Richard S. Williamson
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Richard S. Williamson
Richard S. Williamson
Amb. Richard Williamson.jpg
17th Assistant Secretary of State for International Organization Affairs

February 5, 1988 - March 19, 1989
PresidentRonald Reagan
George H. W. Bush
Alan Keyes
John R. Bolton
1st United States Ambassador to the United Nations International Organizations in Vienna

May 17, 1983 - January 15, 1985
PresidentRonald Reagan
Representation established
Bruce Chapman
Personal details
Born
Richard Salisbury Williamson

(1949-05-09)May 9, 1949
Evanston, Illinois, U.S.
DiedDecember 8, 2013(2013-12-08) (aged 64)
Evanston, Illinois, U.S.
Political partyRepublican
Spouse(s)Jane Williamson
ResidenceEvanston, Illinois
Alma materPrinceton University (A.B.)
University of Virginia (J.D.)
ProfessionAttorney
Diplomat

Richard Salisbury Williamson (May 9, 1949 - December 8, 2013) was an American lawyer, diplomat and political advisor. He previously served as Special Envoy to Sudan under George W. Bush.[1] Williamson was a partner at Winston & Strawn and was also Thomas J. Sharkey Distinguished Visiting Scholar at Seton Hall's Whitehead School of Diplomacy.

Early life

Williamson was born in Evanston, Illinois.[2] He received an A.B., cum laude, in 1971 from Princeton University. He received a J.D. in 1974 from the University of Virginia School of Law, where he was executive editor of the Virginia Journal of International Law.[3]

Career

Williamson was also a practicing partner in the law office of Winston and Strawn. Earlier in the George W. Bush Administration, Williamson, who has broad foreign policy and negotiating experience, served as Ambassador to the United Nations for Special Political Affairs and in 2004 as United States Ambassador to the United Nations Commission on Human Rights.[3][4] Williamson played a role in the slow resolution of the conflict in the Darfur region of Sudan.[5][6]

Previously, he served in senior foreign policy positions under Presidents Ronald Reagan and George H.W. Bush, including as Assistant Secretary of State for International Organization Affairs at the Department of State, and an Assistant to the President for Intergovernmental Affairs in the White House. In 1992, he was nominated by the Republican Party for United States Senate, but lost to Democrat Carol Moseley-Braun, the first black woman to be elected to U.S. Senate. In 1999, he was selected to serve as the Chairman of the Illinois Republican Party.[7]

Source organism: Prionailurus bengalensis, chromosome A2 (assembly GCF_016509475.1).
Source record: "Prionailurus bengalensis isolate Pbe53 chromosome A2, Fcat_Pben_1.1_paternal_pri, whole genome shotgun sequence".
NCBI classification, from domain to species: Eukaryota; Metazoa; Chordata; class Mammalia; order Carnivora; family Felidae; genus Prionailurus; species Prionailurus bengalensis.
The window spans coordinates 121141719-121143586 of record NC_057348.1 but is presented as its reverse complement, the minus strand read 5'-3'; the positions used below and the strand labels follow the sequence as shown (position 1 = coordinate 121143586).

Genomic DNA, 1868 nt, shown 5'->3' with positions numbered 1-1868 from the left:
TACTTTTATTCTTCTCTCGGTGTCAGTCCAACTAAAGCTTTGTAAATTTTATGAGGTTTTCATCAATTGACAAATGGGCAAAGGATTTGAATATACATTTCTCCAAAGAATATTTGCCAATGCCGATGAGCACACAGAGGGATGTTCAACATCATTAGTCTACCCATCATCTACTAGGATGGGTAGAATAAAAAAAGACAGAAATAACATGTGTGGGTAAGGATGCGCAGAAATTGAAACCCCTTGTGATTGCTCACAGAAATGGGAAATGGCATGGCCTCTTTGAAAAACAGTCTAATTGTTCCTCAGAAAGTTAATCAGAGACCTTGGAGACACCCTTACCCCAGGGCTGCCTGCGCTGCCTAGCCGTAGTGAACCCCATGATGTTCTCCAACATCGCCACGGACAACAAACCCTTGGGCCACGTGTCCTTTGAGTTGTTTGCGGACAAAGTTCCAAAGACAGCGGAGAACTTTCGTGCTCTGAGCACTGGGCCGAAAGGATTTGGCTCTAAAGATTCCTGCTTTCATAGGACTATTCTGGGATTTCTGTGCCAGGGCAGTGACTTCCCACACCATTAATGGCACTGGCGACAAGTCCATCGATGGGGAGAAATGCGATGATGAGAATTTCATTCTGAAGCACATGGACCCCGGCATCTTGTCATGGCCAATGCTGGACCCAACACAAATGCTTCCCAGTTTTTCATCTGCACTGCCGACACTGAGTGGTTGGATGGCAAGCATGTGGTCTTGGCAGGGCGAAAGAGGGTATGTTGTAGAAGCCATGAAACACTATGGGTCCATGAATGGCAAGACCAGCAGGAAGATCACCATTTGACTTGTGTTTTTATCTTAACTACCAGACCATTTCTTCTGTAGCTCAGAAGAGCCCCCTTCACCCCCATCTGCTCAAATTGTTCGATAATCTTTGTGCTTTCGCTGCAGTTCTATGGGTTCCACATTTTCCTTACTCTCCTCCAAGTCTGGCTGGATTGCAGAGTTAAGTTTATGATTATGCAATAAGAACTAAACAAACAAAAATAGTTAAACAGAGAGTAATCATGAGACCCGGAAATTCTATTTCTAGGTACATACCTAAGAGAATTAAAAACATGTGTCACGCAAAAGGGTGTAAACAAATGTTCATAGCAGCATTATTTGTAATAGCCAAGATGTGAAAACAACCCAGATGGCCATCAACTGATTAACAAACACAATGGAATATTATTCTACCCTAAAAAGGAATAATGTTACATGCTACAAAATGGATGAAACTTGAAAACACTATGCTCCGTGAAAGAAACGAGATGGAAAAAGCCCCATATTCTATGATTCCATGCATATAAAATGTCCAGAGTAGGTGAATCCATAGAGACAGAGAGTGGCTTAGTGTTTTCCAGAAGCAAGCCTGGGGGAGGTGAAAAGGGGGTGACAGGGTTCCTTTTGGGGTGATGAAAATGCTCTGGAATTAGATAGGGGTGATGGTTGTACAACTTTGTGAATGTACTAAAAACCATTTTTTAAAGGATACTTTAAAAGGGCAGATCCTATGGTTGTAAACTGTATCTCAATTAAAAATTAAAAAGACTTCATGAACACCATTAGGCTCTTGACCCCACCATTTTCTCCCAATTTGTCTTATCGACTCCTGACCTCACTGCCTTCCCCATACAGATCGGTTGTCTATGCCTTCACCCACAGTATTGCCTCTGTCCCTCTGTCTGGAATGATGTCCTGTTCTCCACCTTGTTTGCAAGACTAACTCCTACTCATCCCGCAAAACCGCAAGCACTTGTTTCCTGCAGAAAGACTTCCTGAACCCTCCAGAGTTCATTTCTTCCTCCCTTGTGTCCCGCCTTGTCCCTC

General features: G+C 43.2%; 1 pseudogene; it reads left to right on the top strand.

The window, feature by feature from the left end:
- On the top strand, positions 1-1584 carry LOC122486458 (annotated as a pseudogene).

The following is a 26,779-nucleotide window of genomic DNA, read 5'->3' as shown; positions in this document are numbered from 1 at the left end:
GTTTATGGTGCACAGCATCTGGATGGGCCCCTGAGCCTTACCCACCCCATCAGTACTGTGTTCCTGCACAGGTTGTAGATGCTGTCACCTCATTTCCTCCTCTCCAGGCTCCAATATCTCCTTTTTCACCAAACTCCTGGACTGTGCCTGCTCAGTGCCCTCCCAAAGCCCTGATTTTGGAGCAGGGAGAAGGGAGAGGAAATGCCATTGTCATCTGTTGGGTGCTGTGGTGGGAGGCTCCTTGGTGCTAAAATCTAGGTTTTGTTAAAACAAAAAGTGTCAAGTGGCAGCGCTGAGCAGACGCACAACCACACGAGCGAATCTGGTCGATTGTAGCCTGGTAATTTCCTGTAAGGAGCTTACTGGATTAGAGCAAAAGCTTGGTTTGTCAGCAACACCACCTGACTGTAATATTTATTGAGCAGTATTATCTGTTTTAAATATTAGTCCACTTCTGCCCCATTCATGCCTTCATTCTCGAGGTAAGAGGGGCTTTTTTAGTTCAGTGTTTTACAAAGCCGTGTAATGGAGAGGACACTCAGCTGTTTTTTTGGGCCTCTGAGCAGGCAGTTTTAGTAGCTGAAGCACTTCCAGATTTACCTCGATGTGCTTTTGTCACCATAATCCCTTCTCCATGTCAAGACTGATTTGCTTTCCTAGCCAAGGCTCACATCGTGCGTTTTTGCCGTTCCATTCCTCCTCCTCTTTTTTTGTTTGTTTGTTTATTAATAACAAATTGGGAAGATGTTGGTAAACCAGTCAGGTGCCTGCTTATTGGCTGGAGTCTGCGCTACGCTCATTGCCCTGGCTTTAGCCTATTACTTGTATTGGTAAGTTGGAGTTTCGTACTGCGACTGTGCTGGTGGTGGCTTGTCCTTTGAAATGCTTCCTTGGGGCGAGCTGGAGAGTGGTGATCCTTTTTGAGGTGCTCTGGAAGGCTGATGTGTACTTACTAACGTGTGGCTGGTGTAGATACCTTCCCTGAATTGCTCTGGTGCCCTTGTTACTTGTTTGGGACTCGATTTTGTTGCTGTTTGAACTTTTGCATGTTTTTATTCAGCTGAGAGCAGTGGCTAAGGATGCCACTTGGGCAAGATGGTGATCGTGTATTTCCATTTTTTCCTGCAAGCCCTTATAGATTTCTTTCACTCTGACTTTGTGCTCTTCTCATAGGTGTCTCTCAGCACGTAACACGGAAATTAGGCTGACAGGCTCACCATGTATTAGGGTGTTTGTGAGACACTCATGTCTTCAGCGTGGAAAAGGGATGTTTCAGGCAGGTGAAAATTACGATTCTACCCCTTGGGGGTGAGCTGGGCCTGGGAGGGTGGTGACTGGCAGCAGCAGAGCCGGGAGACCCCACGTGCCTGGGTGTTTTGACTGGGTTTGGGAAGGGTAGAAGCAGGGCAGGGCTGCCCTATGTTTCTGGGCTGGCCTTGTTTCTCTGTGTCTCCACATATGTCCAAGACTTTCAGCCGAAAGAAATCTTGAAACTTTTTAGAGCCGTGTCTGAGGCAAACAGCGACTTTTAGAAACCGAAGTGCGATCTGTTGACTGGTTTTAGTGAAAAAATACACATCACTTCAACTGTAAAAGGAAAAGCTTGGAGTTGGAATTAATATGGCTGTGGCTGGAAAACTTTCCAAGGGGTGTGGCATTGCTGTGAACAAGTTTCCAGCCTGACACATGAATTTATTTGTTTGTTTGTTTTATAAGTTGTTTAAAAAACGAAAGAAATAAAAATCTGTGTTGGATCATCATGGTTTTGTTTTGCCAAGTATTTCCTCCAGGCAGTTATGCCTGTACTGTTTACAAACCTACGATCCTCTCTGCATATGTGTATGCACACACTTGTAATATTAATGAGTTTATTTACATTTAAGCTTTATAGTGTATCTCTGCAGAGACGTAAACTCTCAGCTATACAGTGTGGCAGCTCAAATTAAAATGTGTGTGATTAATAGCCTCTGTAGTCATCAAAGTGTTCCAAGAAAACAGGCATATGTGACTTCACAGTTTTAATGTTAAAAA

Williamson was active in a wide variety of civic organizations, serving on the board of directors of the International Republican Institute; the board of the Committee in Support of Russian Civil Society; a member of the advisory committee for the International Human Rights Center at DePaul University, and a member of the Council on Foreign Relations. Williamson also was the Roberta Buffett Visiting Professor of International Studies at Northwestern University in Evanston, Illinois.[8]

Williamson authored seven books and edited three. He wrote more than 175 articles in professional and popular periodicals.

Death

Williamson died of a cerebral hemorrhage at a Chicago hospital in 2013, aged 64.[9][10]

References

  1. ^ "Biography: Richard S. Williamson". US Department of State. Archived from the original on 2012-07-13.
  2. ^ Weekly Compilation of Presidential Documents - Google Books. Books.google.ca. Retrieved .
  3. ^ a b "Front & Center with John Callaway: Iran - Pritzker Military Museum & Library - Chicago".
  4. ^ Worden, Minky (April 27, 2004). "Sudan's Silent Scream". The New York Sun.
  5. ^ "President Bush Meets with Special Envoy for Sudan Rich Williamson". Georgewbush-whitehouse.archives.gov. 2008-01-17. Retrieved .
  6. ^ "Congressman Frank R. Wolf : Sudan". Wolf.house.gov. 2009-03-04. Archived from the original on 2008-11-24. Retrieved .
  7. ^ Doubek, Madeleine. "Rich Williamson will be little more than a public face for the GOP". Illinois Issues. Springfield, Illinois: Sangamon State University. p. 41.
  8. ^ "Buffett Center - International and Comparative Studies - Northwestern University". Bcics.northwestern.edu. 2008-09-25. Archived from the original on 2010-10-27. Retrieved .
  9. ^ Lester, Kerry (1999-04-15). "CHICAGO: Ill. GOP leader, envoy Rich Williamson dies at 64". Bnd.com. Archived from the original on 2013-12-13. Retrieved .
  10. ^ "Rich Williamson, former UN official, GOP Illinois Senate candidate, Romney adviser 1949-2013". Voices.suntimes.com. 2013-05-17. Archived from the original on 2013-12-09. Retrieved .

External links

Government offices
Preceded by
Alan Keyes
Assistant Secretary of State for International Organization Affairs
February 5, 1988 – March 19, 1989
Succeeded by
John R. Bolton
Party political offices
Preceded by
Judy Koehler
Republican Party nominee for United States Senator from Illinois
(Class 3)

1992
Succeeded by
Peter Fitzgerald

  This article uses material from the Wikipedia page available here. It is released under the Creative Commons Attribution-Share-Alike License 3.0.

Richard_S._Williamson
 



 



 
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